“The way they flick the skin with their index finger, come on, you know!”

There’s a compliment in that statement, I guess, but I don’t want to retrieve it. I did laugh a genuine laugh.

“Sir, I’m going to remember this moment.”

He admitted to watching way too much T .V.

And his responding laugh was just as genuine.


Working with Smurfs

Fun moment between me and a patient this morning- Did the best I could to jot it down so I could share !

I’m facing her; putting on her monitors. She’s looking in the periphery behind me.

She says, “Did you notice that your Anesthesia doctors look like Smurfs?”

I turn and glance. “Um, what do you mean?” As soon as I say it, I understood what she was referring to. It was the designated color of their agency scrubs. The periwinkle blue matched the skin tone of the comic characters perfectly.

I place the last lead. “Well, they’re really smart Smurfs.”

She countered with, “You know Smurfs love to eat Sasparilla.”

Me, “Ours eat lazy nurses.”

She, “But I see they’re not wearing hats.”

Me, “They put a new one on every time they go back through that door on the corner.”

She, “They put on Phrygian hats?”

I pause. She’s got me there.

She. “The cartoon, it’s based on an old Belgian story. My dad was an illustrator. He talked about cartoons a lot. That’s what the hats were called.”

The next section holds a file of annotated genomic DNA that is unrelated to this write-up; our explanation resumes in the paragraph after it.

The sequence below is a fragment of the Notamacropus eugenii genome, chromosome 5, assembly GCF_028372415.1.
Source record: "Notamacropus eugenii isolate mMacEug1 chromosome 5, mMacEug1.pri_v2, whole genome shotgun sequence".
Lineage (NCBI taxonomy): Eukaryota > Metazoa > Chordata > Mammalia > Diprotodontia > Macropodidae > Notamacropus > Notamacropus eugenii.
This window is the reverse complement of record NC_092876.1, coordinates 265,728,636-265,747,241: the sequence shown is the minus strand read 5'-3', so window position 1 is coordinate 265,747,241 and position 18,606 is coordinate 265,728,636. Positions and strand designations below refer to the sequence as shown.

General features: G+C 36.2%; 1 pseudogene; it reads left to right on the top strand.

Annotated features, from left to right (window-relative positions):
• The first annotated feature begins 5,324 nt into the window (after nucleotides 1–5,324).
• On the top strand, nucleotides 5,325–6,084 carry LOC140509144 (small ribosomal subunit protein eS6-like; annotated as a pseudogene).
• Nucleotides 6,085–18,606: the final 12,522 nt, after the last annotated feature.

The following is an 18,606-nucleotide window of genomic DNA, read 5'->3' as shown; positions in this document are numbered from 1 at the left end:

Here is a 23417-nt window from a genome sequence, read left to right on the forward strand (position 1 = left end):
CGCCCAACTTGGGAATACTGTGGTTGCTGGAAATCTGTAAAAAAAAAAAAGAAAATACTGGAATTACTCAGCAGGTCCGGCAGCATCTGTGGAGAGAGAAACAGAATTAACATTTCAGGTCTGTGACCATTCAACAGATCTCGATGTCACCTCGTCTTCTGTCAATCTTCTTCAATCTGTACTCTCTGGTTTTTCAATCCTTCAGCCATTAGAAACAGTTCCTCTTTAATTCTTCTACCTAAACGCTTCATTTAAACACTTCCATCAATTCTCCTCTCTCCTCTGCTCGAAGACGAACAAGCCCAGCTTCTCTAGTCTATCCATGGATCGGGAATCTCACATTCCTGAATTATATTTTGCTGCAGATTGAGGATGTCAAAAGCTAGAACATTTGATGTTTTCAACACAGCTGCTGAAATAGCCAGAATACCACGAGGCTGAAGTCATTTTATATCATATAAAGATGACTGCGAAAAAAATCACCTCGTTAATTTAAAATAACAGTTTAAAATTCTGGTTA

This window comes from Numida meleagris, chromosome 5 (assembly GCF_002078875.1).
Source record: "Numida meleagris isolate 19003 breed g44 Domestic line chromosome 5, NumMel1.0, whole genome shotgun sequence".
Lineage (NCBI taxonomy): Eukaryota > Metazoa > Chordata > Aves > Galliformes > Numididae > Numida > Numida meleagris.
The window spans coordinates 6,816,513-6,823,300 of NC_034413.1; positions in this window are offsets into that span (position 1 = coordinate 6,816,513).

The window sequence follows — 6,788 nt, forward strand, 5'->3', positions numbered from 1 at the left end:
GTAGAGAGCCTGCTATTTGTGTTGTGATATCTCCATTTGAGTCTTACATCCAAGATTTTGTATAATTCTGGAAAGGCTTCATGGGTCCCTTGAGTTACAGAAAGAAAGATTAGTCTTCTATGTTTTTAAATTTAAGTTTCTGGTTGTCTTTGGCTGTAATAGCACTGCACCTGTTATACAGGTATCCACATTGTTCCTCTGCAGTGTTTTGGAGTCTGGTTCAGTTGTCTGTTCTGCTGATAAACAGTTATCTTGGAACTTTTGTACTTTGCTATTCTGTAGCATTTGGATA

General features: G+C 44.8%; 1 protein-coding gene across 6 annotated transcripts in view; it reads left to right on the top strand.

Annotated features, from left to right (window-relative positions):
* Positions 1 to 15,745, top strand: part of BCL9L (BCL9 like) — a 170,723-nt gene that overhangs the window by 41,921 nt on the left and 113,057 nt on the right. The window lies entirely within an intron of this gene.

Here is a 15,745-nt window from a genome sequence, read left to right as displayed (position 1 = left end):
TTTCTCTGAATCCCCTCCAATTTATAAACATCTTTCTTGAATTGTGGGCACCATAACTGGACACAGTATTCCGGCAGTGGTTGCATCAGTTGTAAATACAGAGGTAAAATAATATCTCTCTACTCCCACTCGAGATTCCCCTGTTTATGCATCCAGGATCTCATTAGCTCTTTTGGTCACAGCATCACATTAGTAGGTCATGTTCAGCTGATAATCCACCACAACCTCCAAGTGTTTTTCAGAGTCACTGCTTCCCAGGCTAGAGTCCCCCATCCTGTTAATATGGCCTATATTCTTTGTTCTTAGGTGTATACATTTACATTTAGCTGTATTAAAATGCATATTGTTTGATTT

She had me working parts of my brain usually allowed to rest during work hours. I printed out her EKG and started to step away from the stretcher.

“Susan, who’s the Smurf coming this way?”

“That’s Papa Smurf. You don’t get to leave the pre-op mushroom until you speak with him.”
She raised her eyebrows and gave me a mischievous grin .

My last words: “He was on call last night. Don’t tell him he looks like a Smurf.”


My First ODD Patient

I had a patient last week that wouldn’t listen to anything I asked him to do.

“Sir, Everything needs to come off. Here’s your gown.”

Five minute later he is in bed with a bracelet, two rings, and baseball cap still on.

“Did you take the enema at home like your surgeon ordered at your pre- op visit?”

“No” He looks at me like I’m crazy to have asked him this. He had an anal fissure, possible fistula. I gave him a break on that one and took care of it.

Twenty minutes later.

“Hey nurse, I need to use the bathroom.”

“Sure,” I say. Let me help you with the side rail and your IV. Just remember to come right back here.”

Ten minutes later I am down the hall where the bathroom is and see him off to my right, sitting with several people and chatting up a storm. I approach him and explain that we need him to stay in his stretcher. (I also point out that he has a family member back by his bed. His response sounded more like a growl.

“I’ll be back when I’m ready.”

I found his diagnosis to be quite complementary with his personality.

Image via

Oppositional Defiant Disorder is considered by the American Psychiatric Association as being a mental condition that starts in the preschool years and can go into the teen years.

I guess some people never get treatment.